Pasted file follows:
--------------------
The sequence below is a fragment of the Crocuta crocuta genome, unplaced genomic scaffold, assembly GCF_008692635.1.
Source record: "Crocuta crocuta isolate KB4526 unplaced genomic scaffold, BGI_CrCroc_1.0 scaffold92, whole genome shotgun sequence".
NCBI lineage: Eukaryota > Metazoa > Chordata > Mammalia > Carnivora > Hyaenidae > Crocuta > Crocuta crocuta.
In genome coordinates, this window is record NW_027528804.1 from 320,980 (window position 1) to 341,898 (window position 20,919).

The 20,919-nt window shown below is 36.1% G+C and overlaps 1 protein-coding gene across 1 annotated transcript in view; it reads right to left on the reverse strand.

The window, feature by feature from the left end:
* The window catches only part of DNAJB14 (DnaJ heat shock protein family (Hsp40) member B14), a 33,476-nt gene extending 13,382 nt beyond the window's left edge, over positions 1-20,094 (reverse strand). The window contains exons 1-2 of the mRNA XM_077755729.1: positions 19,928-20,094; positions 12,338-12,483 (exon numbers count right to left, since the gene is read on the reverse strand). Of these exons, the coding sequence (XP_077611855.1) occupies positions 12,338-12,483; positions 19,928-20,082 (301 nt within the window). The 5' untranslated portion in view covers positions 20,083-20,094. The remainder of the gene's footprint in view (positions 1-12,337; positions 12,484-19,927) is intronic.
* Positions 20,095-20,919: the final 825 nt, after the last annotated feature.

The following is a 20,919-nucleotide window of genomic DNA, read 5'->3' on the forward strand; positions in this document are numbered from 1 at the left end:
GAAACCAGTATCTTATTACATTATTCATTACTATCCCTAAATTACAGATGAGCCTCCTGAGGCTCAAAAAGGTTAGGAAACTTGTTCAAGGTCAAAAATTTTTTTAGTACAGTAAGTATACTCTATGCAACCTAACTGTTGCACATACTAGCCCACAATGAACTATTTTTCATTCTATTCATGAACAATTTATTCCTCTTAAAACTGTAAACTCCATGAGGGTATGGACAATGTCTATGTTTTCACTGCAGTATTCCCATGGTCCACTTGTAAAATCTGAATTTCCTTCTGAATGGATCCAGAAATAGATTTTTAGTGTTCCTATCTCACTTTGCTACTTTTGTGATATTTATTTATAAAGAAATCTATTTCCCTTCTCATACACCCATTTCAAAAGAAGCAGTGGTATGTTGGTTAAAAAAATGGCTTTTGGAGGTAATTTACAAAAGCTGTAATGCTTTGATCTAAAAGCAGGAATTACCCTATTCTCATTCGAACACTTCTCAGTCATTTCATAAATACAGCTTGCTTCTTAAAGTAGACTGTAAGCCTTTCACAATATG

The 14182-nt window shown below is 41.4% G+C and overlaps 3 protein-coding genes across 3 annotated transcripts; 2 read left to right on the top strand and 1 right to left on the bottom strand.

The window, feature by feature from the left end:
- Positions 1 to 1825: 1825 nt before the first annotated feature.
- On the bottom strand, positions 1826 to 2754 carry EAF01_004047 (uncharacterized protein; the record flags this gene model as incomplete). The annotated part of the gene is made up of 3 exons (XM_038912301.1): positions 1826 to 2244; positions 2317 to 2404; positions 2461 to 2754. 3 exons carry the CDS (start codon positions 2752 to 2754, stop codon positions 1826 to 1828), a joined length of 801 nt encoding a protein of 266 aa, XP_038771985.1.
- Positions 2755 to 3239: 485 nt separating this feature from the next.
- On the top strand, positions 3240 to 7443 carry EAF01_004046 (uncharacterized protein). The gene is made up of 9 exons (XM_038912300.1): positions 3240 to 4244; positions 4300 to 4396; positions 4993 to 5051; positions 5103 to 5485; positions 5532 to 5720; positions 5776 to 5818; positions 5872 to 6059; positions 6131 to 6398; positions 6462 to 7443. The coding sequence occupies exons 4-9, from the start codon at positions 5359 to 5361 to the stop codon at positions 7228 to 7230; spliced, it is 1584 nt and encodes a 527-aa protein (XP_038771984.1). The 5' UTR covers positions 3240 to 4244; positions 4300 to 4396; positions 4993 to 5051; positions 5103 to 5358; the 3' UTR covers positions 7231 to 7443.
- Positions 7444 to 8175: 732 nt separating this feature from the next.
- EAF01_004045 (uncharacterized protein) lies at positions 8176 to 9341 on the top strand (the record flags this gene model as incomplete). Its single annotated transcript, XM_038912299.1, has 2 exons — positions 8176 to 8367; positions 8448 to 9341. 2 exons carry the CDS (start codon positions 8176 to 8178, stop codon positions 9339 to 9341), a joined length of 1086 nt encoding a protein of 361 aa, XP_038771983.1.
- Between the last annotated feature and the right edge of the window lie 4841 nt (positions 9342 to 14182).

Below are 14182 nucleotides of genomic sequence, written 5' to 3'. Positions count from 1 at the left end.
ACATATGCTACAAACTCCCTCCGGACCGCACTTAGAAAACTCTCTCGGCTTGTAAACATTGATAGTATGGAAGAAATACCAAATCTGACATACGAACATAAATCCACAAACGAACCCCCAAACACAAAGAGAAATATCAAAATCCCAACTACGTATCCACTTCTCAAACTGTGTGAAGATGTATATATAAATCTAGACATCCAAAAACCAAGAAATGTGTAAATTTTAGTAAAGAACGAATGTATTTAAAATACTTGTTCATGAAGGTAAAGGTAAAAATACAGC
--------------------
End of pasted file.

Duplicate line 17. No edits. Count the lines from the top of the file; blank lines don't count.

- Positions 7444 to 8175: 732 nt separating this feature from the next.